Volume 2 Issue 3 December 2003

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https://doi.org/10.33697/ajur.2003.020

Where Is This Undergraduate Research Wave Taking Us?

https://doi.org/10.33697/ajur.2003.021

Author(s):

Mark Benvenuto

Affiliation:

Department of Chemistry and Biochemistry, University of Detroit Mercy, 4001 W. McNichols Road, Detroit, Michigan 48219-0900 USA


Guest Comment
Science, Technology, Engineering and Mathematics (STEM) Undergraduate Education at the University of Northern Iowa

https://doi.org/10.33697/ajur.2003.022

Author(s):

Kichoon Yang

Affiliation:

College of Natural Sciences, University of Northern Iowa, Cedar Falls, Iowa 50614-0181 USA


Theoretical Neuroscience: Modeling the Activation Mechanism of Potassium Channels in Neurons

https://doi.org/10.33697/ajur.2003.023

Author(s):

Kevin Twedt

Affiliation:

Department of Physics, University of Northern Iowa, Cedar Falls, Iowa 50614-0150 USA

ABSTRACT:

We have modeled the electrostatic interaction between the S4 segment of the potassium channel molecule and the surrounding water molecules on both the intracellular and extracellular sides of the neural axon cell membrane. Two methods were used to approximate this interaction: (i) a macroscopic evaluation in which the water was treated as a dielectric medium with dielectric constant 80; (ii) a microscopic evaluation considering the effects of each individual water molecule fixed in position within the water pockets surrounding the S4 segment. The potential energy of the S4 due to the water pockets was plotted against the rotation of the S4 segment, while keeping the water pockets in their fixed positions. Although the two methods gave some differing results, both methods produced single well potential energy curves of ~6-9 eV depth. Based on this energy curve, we show that other forces on the S4 must create an effective torsional spring force with spring constant k~3-5 eV in order to produce a two well potential energy curve in qualitative agreement with experimental data.


Computerized Data Reduction and Analysis in Positron Annihilation Coincidence Doppler Broadening Spectroscopy

https://doi.org/10.33697/ajur.2003.024

Author(s):

A. Harrich, S. Jagsch, S. Riedler and W. Rosinger

Affiliation:

Department of Automotive Engineering, FH Joanneum University of Applied Sciences, Alte Poststr. 149, A-8020 Graz, Austria

ABSTRACT:

Positron annihilation spectroscopy is a sensitive probe for studying the electronic structure of defects in solids. The high-momentum part of the Doppler-broadened spectra can be used to distinguish different elements at the annihilation site. This can be achieved by using a two-detector coincidence system, which reduces the peak to background ratio dramatically. The coincident events have to be extracted from a two-dimensional spectrum that is recorded by two high-purity germanium detectors. For this purpose the computer program MePASto was developed, which allows an automated data reduction from such Doppler-coincidence spectra, supplemented by a post-processing unit for data analysis. Additionally a case study of the identification of defect sites in an intermetallic compound is presented.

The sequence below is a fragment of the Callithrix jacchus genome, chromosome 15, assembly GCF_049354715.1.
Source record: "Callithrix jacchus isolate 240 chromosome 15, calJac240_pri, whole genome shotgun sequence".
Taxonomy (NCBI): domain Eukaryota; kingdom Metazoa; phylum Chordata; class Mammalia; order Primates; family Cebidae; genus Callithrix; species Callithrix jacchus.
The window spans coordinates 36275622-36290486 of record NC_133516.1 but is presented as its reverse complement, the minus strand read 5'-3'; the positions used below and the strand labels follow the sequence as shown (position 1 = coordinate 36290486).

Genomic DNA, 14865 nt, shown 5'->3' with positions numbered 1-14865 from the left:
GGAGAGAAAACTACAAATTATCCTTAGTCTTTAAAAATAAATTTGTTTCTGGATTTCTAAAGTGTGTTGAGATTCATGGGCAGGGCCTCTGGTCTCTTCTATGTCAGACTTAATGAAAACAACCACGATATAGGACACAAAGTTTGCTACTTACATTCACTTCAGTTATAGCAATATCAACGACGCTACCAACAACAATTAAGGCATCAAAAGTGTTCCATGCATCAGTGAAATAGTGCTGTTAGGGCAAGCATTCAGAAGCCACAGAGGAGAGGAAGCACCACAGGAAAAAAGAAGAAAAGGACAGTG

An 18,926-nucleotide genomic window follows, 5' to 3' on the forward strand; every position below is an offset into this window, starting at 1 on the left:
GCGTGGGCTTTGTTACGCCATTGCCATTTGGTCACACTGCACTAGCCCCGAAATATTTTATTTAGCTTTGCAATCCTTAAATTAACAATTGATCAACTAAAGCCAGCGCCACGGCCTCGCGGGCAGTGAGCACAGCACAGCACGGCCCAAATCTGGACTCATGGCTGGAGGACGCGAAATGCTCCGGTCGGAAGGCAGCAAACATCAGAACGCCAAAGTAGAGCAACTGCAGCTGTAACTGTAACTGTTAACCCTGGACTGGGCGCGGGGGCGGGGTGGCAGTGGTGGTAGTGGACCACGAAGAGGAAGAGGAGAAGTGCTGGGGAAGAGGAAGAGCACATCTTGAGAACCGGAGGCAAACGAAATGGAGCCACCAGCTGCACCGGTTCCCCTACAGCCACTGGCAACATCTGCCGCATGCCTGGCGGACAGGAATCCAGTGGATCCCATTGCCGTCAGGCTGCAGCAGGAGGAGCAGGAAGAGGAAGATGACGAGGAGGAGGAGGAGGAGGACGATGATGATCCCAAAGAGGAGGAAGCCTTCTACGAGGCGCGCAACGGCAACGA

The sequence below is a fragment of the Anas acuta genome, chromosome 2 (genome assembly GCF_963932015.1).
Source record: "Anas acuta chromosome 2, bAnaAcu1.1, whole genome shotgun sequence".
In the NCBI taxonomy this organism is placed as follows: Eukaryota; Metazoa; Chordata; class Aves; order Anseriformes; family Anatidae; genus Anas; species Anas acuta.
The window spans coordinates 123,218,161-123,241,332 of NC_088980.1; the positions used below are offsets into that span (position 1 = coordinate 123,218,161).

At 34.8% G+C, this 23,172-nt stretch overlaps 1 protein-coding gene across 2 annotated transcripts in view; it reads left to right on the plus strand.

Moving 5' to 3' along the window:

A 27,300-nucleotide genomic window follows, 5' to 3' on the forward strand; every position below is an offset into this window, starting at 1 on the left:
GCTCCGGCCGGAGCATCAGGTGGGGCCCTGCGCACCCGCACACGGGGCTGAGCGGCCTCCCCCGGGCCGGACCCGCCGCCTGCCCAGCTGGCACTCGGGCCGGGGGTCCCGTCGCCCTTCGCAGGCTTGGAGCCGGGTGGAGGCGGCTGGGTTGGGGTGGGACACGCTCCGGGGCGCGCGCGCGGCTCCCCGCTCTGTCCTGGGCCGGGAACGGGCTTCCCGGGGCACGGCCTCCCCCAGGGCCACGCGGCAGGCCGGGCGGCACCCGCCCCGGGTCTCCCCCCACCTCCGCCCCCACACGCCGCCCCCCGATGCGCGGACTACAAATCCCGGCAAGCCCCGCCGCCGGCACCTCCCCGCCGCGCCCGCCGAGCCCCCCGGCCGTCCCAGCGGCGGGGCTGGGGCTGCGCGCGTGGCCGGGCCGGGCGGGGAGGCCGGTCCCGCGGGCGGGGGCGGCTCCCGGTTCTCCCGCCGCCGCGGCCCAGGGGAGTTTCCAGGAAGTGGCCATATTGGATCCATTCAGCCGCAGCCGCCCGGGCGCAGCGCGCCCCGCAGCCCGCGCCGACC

NBA Draft Lottery Probabilities

https://doi.org/10.33697/ajur.2003.025

Author(s):

Chad R. Florke and Mark D. Ecker

Affiliation:

Department of Mathematics, University of Northern Iowa, Cedar Falls, Iowa 50614-0506 USA

ABSTRACT:

We examine the evolution of the National Basketball Association’s (NBA’s) Draft Lottery by showing how the changes implemented by the Board of Governors have impacted the probabilities of obtaining top picks in the ensuing draft lottery. We explore how these changes have impacted the team with the worst record and also investigate the conditional probabilities of the fourth worst team receiving the third pick. These calculations are conditioned upon two specified teams receiving the first two selections. We show that the probability of the fourth worst team receiving the third pick can be made unconditionally. We calculate the probabilities for the fourth worst team to move up in the draft to receive either the first, second, or third selections, along with its chance of keeping the fourth pick or even dropping in the draft. We find there is a higher chance for the fourth worst team to drop to the fifth, sixth or seventh position than to stay at the fourth position or move up.